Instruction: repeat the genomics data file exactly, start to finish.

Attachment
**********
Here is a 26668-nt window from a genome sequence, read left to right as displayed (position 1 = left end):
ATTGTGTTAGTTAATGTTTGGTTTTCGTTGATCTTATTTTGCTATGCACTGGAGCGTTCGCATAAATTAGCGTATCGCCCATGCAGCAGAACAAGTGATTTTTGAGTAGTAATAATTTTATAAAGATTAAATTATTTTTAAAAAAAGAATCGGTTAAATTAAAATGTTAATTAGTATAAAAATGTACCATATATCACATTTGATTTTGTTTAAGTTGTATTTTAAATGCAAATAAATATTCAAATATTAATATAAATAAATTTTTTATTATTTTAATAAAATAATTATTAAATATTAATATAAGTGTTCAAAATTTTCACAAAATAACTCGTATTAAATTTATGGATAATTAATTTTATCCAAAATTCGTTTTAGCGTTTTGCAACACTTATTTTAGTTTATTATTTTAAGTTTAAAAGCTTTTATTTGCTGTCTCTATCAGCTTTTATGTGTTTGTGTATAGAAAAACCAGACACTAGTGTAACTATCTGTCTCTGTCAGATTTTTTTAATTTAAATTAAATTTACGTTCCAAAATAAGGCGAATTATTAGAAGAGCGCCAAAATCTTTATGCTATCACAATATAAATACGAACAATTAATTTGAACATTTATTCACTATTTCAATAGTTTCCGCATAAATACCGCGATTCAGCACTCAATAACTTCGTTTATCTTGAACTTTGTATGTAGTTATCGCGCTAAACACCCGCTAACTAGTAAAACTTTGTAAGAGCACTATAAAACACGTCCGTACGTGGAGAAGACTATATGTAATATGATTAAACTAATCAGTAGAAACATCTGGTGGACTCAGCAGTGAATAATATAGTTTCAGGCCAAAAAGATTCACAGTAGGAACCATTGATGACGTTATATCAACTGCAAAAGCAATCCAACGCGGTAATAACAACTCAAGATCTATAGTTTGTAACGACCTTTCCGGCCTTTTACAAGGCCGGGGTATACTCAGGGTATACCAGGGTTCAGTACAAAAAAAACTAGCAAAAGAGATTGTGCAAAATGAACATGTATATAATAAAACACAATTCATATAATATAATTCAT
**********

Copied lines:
Here is a 26668-nt window from a genome sequence, read left to right as displayed (position 1 = left end):
ATTGTGTTAGTTAATGTTTGGTTTTCGTTGATCTTATTTTGCTATGCACTGGAGCGTTCGCATAAATTAGCGTATCGCCCATGCAGCAGAACAAGTGATTTTTGAGTAGTAATAATTTTATAAAGATTAAATTATTTTTAAAAAAAGAATCGGTTAAATTAAAATGTTAATTAGTATAAAAATGTACCATATATCACATTTGATTTTGTTTAAGTTGTATTTTAAATGCAAATAAATATTCAAATATTAATATAAATAAATTTTTTATTATTTTAATAAAATAATTATTAAATATTAATATAAGTGTTCAAAATTTTCACAAAATAACTCGTATTAAATTTATGGATAATTAATTTTATCCAAAATTCGTTTTAGCGTTTTGCAACACTTATTTTAGTTTATTATTTTAAGTTTAAAAGCTTTTATTTGCTGTCTCTATCAGCTTTTATGTGTTTGTGTATAGAAAAACCAGACACTAGTGTAACTATCTGTCTCTGTCAGATTTTTTTAATTTAAATTAAATTTACGTTCCAAAATAAGGCGAATTATTAGAAGAGCGCCAAAATCTTTATGCTATCACAATATAAATACGAACAATTAATTTGAACATTTATTCACTATTTCAATAGTTTCCGCATAAATACCGCGATTCAGCACTCAATAACTTCGTTTATCTTGAACTTTGTATGTAGTTATCGCGCTAAACACCCGCTAACTAGTAAAACTTTGTAAGAGCACTATAAAACACGTCCGTACGTGGAGAAGACTATATGTAATATGATTAAACTAATCAGTAGAAACATCTGGTGGACTCAGCAGTGAATAATATAGTTTCAGGCCAAAAAGATTCACAGTAGGAACCATTGATGACGTTATATCAACTGCAAAAGCAATCCAACGCGGTAATAACAACTCAAGATCTATAGTTTGTAACGACCTTTCCGGCCTTTTACAAGGCCGGGGTATACTCAGGGTATACCAGGGTTCAGTACAAAAAAAACTAGCAAAAGAGATTGTGCAAAATGAACATGTATATAATAAAACACAATTCATATAATATAATTCAT